Mojos are simply JavaBeans that conform to Maven's requirements. You should, however read FROM the original XML and output TO a new directory and not simply replace the original XML. That not only violates the spirit of how Maven works, but can make it harder to debug the mojo.

These days I run Maven inside Jenkins and the defaults make nice online reports with red/green indicators that make it easy to zoom in on failing tests.
1 day ago
Welcome to the Ranch, Rahul!

What do you mean by "redundant"?

Are you referring to the detailed stack traces? Because if a test fails, developers are going to need as much information as they can get about why it failed.

The Maven junit mojo does have other report formats, including the ability to render HTML with zoom capabilities, although I forget the name of the facility that it uses.

I'm adding this question to the Maven forum, since it's really about Maven more than it is about junit.
1 day ago
It is because Spring.

It's one of the main reasons I use Spring. I don't use Spring Hibernate, I use Spring JPA (using Hibernate JPA as the JPA persistence mechanism). Spring not only manages the session, it also eliminates the need repeatedly code error handling code for the session.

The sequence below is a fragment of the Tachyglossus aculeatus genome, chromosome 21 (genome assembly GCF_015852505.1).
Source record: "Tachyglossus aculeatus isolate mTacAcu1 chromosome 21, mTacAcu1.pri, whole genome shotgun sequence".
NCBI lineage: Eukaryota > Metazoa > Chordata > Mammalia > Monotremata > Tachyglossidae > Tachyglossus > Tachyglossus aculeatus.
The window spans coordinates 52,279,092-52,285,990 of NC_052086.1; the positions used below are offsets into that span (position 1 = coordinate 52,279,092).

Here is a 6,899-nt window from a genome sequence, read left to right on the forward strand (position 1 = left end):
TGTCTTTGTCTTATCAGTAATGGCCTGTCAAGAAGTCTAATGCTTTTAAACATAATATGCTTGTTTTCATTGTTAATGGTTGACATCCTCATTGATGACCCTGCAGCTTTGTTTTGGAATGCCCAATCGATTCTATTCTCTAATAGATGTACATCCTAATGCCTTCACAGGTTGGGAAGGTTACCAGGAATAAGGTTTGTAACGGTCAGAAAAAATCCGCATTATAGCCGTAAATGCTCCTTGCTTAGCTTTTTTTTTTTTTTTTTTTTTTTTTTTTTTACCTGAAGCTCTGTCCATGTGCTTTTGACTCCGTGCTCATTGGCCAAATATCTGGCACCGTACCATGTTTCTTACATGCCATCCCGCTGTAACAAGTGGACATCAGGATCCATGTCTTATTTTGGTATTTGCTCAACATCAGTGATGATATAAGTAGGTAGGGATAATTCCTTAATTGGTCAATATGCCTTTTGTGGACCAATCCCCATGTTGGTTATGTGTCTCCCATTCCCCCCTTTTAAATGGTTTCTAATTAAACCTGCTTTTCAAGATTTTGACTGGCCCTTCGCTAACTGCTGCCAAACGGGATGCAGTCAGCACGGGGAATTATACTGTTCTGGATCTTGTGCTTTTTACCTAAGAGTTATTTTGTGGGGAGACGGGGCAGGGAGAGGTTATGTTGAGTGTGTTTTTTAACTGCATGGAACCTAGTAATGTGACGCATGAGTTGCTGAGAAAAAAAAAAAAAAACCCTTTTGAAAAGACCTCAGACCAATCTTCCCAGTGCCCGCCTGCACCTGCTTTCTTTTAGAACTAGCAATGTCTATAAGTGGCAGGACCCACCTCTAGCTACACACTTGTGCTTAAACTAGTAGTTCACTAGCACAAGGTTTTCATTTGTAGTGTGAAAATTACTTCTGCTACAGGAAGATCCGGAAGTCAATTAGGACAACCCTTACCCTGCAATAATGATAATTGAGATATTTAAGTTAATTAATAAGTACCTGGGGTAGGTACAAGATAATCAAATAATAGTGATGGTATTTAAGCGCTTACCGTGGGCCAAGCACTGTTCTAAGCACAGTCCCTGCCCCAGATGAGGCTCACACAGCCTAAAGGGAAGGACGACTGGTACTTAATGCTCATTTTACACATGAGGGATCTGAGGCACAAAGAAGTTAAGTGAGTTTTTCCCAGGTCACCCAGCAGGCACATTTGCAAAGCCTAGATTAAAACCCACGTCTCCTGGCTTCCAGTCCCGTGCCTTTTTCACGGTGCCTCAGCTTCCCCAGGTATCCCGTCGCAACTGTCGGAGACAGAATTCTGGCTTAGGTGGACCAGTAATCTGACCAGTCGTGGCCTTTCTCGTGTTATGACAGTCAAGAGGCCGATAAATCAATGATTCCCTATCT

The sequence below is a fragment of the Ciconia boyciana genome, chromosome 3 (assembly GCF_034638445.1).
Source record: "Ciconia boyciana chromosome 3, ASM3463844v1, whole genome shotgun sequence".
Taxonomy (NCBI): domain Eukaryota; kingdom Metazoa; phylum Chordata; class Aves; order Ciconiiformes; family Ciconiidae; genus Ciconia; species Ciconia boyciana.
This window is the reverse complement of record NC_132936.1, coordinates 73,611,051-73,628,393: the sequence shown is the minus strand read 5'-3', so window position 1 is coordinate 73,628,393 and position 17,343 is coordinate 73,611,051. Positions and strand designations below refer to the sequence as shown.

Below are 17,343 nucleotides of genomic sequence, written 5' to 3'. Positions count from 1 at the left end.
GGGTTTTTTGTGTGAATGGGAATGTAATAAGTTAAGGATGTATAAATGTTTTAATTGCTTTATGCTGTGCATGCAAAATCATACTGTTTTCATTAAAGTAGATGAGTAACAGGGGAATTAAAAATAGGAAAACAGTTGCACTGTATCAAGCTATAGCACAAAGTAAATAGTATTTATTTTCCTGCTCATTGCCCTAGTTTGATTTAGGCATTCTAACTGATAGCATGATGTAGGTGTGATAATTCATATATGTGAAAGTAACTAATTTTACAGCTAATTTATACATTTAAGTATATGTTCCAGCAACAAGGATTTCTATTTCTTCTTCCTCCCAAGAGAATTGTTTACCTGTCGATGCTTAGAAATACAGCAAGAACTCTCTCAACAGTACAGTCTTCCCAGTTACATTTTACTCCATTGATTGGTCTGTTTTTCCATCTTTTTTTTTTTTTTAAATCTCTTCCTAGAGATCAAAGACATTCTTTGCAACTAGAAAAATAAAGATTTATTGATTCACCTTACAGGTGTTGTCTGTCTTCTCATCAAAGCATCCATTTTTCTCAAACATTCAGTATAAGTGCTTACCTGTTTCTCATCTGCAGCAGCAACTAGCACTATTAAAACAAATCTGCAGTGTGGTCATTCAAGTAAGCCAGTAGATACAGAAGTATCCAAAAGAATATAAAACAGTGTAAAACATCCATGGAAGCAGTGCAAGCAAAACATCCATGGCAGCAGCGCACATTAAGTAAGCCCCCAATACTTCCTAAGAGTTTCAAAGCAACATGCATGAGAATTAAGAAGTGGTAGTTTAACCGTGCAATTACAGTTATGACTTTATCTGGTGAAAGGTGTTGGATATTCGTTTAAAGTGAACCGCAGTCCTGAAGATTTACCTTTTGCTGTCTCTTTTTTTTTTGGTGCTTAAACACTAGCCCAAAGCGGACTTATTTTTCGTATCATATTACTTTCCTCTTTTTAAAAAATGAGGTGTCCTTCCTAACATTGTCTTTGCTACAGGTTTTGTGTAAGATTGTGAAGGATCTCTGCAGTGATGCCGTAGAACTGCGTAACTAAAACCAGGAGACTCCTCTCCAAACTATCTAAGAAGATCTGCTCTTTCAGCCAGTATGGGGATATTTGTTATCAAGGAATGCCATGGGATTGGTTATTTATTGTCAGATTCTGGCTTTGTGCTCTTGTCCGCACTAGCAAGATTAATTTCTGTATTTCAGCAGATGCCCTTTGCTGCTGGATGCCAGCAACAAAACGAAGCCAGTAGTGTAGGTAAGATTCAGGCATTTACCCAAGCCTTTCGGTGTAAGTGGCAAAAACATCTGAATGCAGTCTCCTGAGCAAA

2 days ago
RMI doesn't need a server (Tomcat). RMI is a server. It has its own protocols and ports separate from those used by a web application server, such as Tomcat.

Long ago I did set up an RMI server that was paired with Tomcat. I had a database process that could take up to 10 hours to run, and running that process within Tomcat would have made it effectively impossible to be able to stop or start Tomcat if there was some need to do so. So I outsourced the long-running process to a method running on an RMI server and developed a client API that Tomcat could use to start, stop, manage and monitor this long process.

RMI is about the most efficient way there is for two separate JVMs (on the same server or on different servers) to communicate. However, it has a lot of restrictions.

First, both the client JVM and the RMI server JVM must be compatible. RMI uses object serialization, and the format of serialized data may change between Java releases and vendors.